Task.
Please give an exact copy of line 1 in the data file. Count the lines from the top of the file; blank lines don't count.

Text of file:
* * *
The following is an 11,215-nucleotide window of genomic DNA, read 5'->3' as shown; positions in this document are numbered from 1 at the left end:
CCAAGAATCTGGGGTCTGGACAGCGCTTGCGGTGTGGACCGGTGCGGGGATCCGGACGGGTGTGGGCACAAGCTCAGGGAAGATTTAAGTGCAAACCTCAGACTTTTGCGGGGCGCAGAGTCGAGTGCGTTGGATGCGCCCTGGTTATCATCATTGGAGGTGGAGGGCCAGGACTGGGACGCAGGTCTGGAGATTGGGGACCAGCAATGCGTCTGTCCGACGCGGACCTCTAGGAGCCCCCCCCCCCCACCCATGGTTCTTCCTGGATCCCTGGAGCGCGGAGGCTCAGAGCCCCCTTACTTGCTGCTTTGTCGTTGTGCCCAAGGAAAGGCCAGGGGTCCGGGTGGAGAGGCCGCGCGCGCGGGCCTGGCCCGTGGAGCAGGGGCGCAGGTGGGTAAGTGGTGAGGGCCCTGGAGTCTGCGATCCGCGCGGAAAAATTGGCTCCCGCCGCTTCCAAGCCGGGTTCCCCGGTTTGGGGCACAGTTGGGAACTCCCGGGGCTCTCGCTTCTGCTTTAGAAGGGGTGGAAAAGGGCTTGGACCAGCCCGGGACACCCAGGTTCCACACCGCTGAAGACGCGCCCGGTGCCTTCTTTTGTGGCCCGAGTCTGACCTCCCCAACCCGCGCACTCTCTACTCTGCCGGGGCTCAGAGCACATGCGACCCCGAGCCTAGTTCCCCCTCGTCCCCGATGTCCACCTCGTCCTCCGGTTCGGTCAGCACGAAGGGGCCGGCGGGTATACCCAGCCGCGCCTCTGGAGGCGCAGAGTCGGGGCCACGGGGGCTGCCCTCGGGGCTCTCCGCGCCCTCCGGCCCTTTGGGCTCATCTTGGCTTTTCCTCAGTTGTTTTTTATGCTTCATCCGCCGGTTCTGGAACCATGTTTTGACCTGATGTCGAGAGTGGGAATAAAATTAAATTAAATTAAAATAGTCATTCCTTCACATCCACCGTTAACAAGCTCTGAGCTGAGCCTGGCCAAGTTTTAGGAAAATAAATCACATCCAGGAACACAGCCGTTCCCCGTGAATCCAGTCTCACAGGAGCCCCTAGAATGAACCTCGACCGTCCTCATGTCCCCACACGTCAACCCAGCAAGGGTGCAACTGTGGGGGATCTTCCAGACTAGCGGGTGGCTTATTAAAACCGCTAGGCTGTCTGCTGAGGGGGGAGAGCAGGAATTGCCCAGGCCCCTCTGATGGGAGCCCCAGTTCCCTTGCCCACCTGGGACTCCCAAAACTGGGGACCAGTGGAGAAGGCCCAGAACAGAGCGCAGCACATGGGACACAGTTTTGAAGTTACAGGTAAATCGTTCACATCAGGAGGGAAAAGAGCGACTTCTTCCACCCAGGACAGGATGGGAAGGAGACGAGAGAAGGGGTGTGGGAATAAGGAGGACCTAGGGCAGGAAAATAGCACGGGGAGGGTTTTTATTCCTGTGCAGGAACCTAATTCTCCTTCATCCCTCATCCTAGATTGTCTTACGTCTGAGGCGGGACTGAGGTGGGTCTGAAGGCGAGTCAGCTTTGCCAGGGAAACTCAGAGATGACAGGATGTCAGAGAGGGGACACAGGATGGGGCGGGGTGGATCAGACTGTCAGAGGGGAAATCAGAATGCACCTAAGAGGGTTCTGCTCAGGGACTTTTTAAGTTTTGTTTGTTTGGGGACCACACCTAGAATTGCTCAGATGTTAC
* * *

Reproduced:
The following is an 11,215-nucleotide window of genomic DNA, read 5'->3' as shown; positions in this document are numbered from 1 at the left end: